Financial Independence Planning
Prepare your spouse for financial independence.
In households throughout the world, one spouse is often more financially attuned than the other. To prevent the trouble that arises from the loss of a householdâ€™s financial leader, you need to prepare your partner to manage his or her financial affairs. Here are some guidelines to get you started.
How to locate financial documents
Needless to say, someone should know where things are located. Always keep an updated list outlining where you keep financial documents and other matters. This should be left with a trusted individual, such as your attorney or financial advisor.
Your list should include all financial accounts, account numbers, passwords, institutions and contact information. Include the location of your safe deposit box and its key, and the combination to your home safe.
Include the locations of important papers for annuities, appraisals, birth certificates, cemetery deeds, credit cards, property deeds, marriage certificates, divorce decrees, insurance policies, mortgages, income tax returns, retirement accounts, prenuptial agreements, titles for cars and estate documents, as well as the hiding locations of other items.
What to keep and where
If you have yet to properly store important documents, it is recommended that you do so, following these guidelines.
Bank safe or deposit box
This is where you will want to put car titles, property deeds, business agreements and partnerships, and a detailed home inventory of all valuablesâ€”including pictures, videos and appraisals.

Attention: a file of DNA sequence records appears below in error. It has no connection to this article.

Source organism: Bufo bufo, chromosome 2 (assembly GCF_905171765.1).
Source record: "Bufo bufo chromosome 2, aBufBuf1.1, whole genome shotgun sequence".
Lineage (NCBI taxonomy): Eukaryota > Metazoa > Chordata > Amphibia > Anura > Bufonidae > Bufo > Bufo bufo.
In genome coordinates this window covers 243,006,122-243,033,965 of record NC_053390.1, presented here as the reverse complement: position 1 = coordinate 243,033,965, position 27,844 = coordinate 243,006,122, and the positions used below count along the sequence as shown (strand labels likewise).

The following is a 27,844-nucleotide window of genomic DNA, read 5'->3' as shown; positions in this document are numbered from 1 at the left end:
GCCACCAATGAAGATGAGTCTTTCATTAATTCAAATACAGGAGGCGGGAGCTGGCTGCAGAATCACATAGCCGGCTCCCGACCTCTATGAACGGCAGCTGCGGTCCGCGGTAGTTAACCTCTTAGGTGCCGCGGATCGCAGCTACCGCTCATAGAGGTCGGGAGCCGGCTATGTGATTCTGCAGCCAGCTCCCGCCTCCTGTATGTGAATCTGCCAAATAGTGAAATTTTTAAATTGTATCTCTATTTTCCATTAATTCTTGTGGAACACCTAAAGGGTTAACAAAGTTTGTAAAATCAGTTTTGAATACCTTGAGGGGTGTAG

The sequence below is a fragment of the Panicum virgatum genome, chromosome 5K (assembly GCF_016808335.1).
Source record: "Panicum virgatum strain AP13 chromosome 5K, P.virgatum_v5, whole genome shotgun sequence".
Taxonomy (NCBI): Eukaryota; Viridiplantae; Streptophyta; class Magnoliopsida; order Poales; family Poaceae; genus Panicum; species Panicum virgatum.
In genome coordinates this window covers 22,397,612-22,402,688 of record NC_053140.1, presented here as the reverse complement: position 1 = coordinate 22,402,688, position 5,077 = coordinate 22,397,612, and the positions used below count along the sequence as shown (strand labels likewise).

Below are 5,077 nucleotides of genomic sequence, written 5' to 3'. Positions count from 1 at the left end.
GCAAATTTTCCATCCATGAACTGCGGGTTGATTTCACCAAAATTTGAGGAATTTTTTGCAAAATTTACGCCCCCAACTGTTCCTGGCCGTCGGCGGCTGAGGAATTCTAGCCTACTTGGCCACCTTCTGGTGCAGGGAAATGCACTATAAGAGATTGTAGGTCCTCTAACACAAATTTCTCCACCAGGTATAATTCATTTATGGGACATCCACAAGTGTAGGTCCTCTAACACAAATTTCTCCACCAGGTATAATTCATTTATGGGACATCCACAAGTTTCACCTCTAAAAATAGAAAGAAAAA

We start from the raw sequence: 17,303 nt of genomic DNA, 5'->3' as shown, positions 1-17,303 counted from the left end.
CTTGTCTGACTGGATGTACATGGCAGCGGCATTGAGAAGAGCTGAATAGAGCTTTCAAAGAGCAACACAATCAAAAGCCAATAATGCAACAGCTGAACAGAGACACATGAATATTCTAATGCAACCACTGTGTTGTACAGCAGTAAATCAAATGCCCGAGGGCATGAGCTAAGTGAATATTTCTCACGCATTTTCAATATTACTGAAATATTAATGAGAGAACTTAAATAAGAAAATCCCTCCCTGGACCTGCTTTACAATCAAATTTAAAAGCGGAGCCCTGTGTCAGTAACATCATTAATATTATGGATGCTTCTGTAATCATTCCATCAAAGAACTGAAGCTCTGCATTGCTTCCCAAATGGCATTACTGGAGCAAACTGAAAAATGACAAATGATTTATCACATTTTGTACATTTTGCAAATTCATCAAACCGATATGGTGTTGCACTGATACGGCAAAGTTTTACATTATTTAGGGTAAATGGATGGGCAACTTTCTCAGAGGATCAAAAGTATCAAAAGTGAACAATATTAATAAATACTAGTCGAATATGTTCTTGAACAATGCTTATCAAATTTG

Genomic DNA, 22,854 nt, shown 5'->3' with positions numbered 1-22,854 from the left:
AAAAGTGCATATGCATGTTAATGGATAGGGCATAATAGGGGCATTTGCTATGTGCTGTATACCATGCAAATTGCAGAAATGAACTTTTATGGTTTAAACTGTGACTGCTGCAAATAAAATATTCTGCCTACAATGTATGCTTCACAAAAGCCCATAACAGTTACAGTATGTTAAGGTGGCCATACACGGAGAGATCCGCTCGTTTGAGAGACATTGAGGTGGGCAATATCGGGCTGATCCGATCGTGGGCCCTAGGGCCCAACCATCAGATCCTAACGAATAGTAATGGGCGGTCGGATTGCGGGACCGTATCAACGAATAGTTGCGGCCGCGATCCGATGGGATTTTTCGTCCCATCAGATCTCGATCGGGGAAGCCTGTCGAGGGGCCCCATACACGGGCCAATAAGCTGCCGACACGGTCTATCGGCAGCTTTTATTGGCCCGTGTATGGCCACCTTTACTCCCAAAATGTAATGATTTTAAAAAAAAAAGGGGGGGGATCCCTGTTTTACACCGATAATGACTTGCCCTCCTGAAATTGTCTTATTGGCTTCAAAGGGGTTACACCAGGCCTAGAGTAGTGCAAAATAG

Fire-resistant home safe
In a fire-resistant home safe, keep a copy of your will and trusts, insurance policies, investment account numbers, passwords, original powers of attorney for health care and property (named agents should have copies), and a letter explaining your final wishes.
Home filing system
In your home filing system keep three years of statements for insurance payments, bank accounts, investment and retirement accounts, credit cards, mortgages and tax returns.
At your attorneyâ€™s office, youâ€™ll want signed and witnessed trust documents and copies of powers of attorney.
Who to call, who to trust
Make sure your loved ones know where to find detailed contact information for your accountant, attorney, banker, financial advisor, life insurance and other agents, doctors (if you have children) and veterinarian (if pets need temporary care).
Share financial responsibility now
You can help ensure a smooth transition by introducing your spouse to trusted advisors during your lifetime. You can also get your spouse slowly involved in the familyâ€™s finances in general, eventually bringing him or her completely up to speed. This should bring comfort and reassurance for everyone involved.
Source: © 2012 Morningstar. All rights reserved. Used with permission.